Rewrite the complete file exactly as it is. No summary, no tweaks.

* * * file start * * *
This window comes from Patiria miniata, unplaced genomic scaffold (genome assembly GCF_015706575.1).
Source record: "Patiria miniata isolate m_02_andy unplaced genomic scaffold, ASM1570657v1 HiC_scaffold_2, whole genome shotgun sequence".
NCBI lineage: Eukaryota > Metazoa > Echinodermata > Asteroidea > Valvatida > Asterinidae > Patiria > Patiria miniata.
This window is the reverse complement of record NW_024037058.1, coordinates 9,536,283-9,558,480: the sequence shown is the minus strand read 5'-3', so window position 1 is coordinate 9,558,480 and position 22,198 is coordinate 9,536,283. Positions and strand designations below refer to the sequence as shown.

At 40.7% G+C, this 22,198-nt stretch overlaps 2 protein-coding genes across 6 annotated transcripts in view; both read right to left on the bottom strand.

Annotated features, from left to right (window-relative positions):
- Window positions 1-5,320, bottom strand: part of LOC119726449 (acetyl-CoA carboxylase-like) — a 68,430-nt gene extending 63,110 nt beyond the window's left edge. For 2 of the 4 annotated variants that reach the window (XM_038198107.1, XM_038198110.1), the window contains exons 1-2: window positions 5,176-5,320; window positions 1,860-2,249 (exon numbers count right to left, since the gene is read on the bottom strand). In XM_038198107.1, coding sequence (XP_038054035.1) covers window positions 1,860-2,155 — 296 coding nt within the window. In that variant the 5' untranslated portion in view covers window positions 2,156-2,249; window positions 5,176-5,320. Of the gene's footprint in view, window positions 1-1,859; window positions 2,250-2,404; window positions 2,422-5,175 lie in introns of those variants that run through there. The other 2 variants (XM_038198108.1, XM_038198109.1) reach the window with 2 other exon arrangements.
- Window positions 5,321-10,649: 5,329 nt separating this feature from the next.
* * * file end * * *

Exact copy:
This window comes from Patiria miniata, unplaced genomic scaffold (genome assembly GCF_015706575.1).
Source record: "Patiria miniata isolate m_02_andy unplaced genomic scaffold, ASM1570657v1 HiC_scaffold_2, whole genome shotgun sequence".
NCBI lineage: Eukaryota > Metazoa > Echinodermata > Asteroidea > Valvatida > Asterinidae > Patiria > Patiria miniata.
This window is the reverse complement of record NW_024037058.1, coordinates 9,536,283-9,558,480: the sequence shown is the minus strand read 5'-3', so window position 1 is coordinate 9,558,480 and position 22,198 is coordinate 9,536,283. Positions and strand designations below refer to the sequence as shown.

At 40.7% G+C, this 22,198-nt stretch overlaps 2 protein-coding genes across 6 annotated transcripts in view; both read right to left on the bottom strand.

Annotated features, from left to right (window-relative positions):
- Window positions 1-5,320, bottom strand: part of LOC119726449 (acetyl-CoA carboxylase-like) — a 68,430-nt gene extending 63,110 nt beyond the window's left edge. For 2 of the 4 annotated variants that reach the window (XM_038198107.1, XM_038198110.1), the window contains exons 1-2: window positions 5,176-5,320; window positions 1,860-2,249 (exon numbers count right to left, since the gene is read on the bottom strand). In XM_038198107.1, coding sequence (XP_038054035.1) covers window positions 1,860-2,155 — 296 coding nt within the window. In that variant the 5' untranslated portion in view covers window positions 2,156-2,249; window positions 5,176-5,320. Of the gene's footprint in view, window positions 1-1,859; window positions 2,250-2,404; window positions 2,422-5,175 lie in introns of those variants that run through there. The other 2 variants (XM_038198108.1, XM_038198109.1) reach the window with 2 other exon arrangements.
- Window positions 5,321-10,649: 5,329 nt separating this feature from the next.